Senator Lieberman's Response to Assemblyman Colman

The Honorable Sam Colman
The Assembly, State of New York
Room 837, Legislative Office Bldg.
Albany, NY 12248

April 3, 2000

Justice4JP Note: See Also: "Colman Demolishes The Lieberman Response"

Dear Assemblyman Colman:

Thank you for your letter of March 8 concerning Jonathan Pollard. I can only speak for myself on this difficult issue, not for anyone else, and certainly not for the Jewish-American community.

I believe that Mr. Pollard's betrayal of his country, his violation of his oath to his employer, and his dishonesty were serious breaches of law and morality. Mr. Pollard's crime strained relations between Israel and its most important ally, the United States. He was tried for his serious offenses, convicted, and sentenced in accordance with our laws.*

Notwithstanding those conclusions about the Pollard case, as a general personal policy, I believe the courts, which have access to the full breath of evidence and testimony in criminal cases, are in the best position to decide matters of guilt, innocence, and sentencing. They should do so without influence from elected legislators, or our courts will not be truly free and independent. Throughout my twelve years in the Senate, I have followed this personal rule of non-intervention in criminal cases, including the post-sentencing parole or pardon phase that the Pollard case is now at, and that is what I am doing in the Pollard case.

Thank you again for taking the time to write.

Joseph I. Lieberman

See Also: Colman Demolishes The Lieberman Response

*Justice4JP Questions for Senator Lieberman:

  1. In his response to Colman,
  2. Lieberman states that Jonathan was "tried in...accordance with the laws of our country."


    Jonathan Pollard did not have a trial. He gave up his right to a trial as part of a plea bargain that was completely violated by the Government.


    Who plea bargains for a
    life sentence?

  3. In his response to Colman
  4. , Lieberman refers to the "offenses" that Jonathan Pollard was convicted of.


    Jonathan Pollard was indicted, and convicted of only one offense - passing classified information to an ally - a crime that usually carries a 2 to 4 year sentence. Jonathan Pollard received a life sentence.


    What about equal justice for all Americans - Jonathan Pollard included - similar sentences for similar offenses?

  5. In his response to Colman
  6. , Lieberman implies that Jonathan Pollard had his day in court and enjoyed judicial equity.


    Jonathan Pollard received an unprecedented life sentence on the basis of secret evidence which he has never been permitted to challenge in a court of law.


    What about Jonathan Pollard's constitutional right to due process?

  7. In his response to Colman
  8. , Lieberman states that he adheres to a strict "personal rule of non-intervention" in the judicial process, "including the post-sentencing parole or pardon phase that the Pollard case is now at".


    Senator Lieberman was the driving force behind a well-publicized January 11, 1999 letter to President Clinton, signed by 60 of his Senate colleagues, imploring the president not to commute the life sentence of Jonathan Pollard.


    What would the Senator call this letter, if not an overwhelming interference in the pardon phase of the Pollard case?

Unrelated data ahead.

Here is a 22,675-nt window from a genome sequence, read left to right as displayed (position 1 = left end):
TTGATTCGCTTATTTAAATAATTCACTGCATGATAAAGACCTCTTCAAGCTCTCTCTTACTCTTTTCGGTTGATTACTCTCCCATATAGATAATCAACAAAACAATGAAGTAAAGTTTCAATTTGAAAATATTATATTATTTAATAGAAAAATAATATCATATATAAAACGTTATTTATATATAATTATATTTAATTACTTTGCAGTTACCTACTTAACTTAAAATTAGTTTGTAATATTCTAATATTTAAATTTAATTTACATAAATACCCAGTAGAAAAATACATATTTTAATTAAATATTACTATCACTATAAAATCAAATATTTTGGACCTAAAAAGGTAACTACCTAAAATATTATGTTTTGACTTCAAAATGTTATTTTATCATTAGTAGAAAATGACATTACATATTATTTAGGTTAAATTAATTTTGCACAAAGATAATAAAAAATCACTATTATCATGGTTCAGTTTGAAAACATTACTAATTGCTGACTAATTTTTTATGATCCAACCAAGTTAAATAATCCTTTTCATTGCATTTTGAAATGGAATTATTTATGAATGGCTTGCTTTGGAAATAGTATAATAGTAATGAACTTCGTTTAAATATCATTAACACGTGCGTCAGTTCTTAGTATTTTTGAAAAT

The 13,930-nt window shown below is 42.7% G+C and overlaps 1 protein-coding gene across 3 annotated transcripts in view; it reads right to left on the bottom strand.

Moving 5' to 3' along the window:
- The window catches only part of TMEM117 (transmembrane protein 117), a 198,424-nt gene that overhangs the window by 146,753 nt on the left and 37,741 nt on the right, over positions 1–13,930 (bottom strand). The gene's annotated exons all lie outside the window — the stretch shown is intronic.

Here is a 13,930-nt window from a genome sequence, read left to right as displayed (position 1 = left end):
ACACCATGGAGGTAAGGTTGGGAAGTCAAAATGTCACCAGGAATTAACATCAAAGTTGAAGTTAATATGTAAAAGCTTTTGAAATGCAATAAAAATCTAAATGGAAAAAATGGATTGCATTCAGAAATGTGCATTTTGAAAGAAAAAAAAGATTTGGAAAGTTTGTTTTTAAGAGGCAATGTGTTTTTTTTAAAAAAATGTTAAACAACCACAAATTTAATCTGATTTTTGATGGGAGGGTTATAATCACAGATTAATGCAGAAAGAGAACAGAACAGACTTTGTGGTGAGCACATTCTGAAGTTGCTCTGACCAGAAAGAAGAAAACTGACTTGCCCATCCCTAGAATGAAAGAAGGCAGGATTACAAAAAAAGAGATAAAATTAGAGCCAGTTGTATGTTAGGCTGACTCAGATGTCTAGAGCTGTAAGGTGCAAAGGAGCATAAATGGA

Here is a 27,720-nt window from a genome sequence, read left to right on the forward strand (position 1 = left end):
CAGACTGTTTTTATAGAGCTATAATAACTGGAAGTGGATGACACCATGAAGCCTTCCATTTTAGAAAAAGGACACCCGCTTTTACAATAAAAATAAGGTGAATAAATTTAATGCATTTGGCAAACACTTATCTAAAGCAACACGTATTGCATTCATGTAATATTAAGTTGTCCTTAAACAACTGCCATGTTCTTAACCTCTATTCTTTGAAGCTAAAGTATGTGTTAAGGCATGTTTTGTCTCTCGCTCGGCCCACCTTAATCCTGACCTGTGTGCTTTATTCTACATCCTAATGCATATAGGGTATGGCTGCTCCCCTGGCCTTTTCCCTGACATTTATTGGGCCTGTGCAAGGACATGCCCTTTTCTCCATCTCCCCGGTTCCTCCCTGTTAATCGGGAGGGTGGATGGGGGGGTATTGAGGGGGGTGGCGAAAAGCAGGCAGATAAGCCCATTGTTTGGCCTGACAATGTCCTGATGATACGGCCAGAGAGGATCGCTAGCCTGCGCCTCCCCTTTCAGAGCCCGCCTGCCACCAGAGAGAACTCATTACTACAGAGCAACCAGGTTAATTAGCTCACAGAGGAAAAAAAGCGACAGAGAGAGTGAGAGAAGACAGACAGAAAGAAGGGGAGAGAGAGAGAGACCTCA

9. In his response to Colman
  10. , Senator Lieberman describes Jonathan Pollard's actions as a "breach of law and morality."


    Jonathan Pollard never denied that he broke the law, and was always willing to accept his punishment. All he ever asked for was judicial equity and fairness - to be treated the same as all Americans sentenced for a similar offense.
       As his April 3 letter proves, Lieberman is passing judgment on Jonathan Pollard with a seriously flawed understanding of the facts. He does not even acknowledge the blatant judicial inequities that are a part of the open record of the case. As a high ranking public official, his "errors" are robbing Jonathan Pollard of a chance for equal justice, and keeping him in prison.


    What is Lieberman's influential but erroneous position on the Pollard case, if not a severe "breach of law and morality"?


Senator Lieberman's attack on Jonathan Pollard's morality is the height of hypocrisy. During President Clinton's impeachment trial, Lieberman railed against the President's gross immorality, and then turned around and voted to exonerate him. Senator Lieberman is clearly no standard bearer of morality. A recent letter published in the New York Jewish Week (03/24/00) most accurately explains it:

by Minoo Southgate

There The Jewish Week goes again, glorifying Senator Joe Lieberman as the Jewish moral voice of the Senate, a politician with a "reputation for sobriety and rectitude - qualities in short supply in Washington ("Lieberman for Veep?", March 17)."

More than once the paper has expressed such adulation, because shortly after the Clinton sex scandal Senator Lieberman broke ranks with fellow Democrats. And harshly criticized the President's unethical conduct. By taking a moral stand, The Jewish Week believes the senator made all Jews proud. What must have skipped the paper's attention is that shortly after his harsh words, Senator Lieberman backpedalled and moderated his criticism, sacrificing ethical principle to party politics. And at the impeachment trial, he acquitted Clinton rather than put his vote where his mouth had been. Moral cowardice and hypocrisy, not rectitude, account for such chasm between word and vote.

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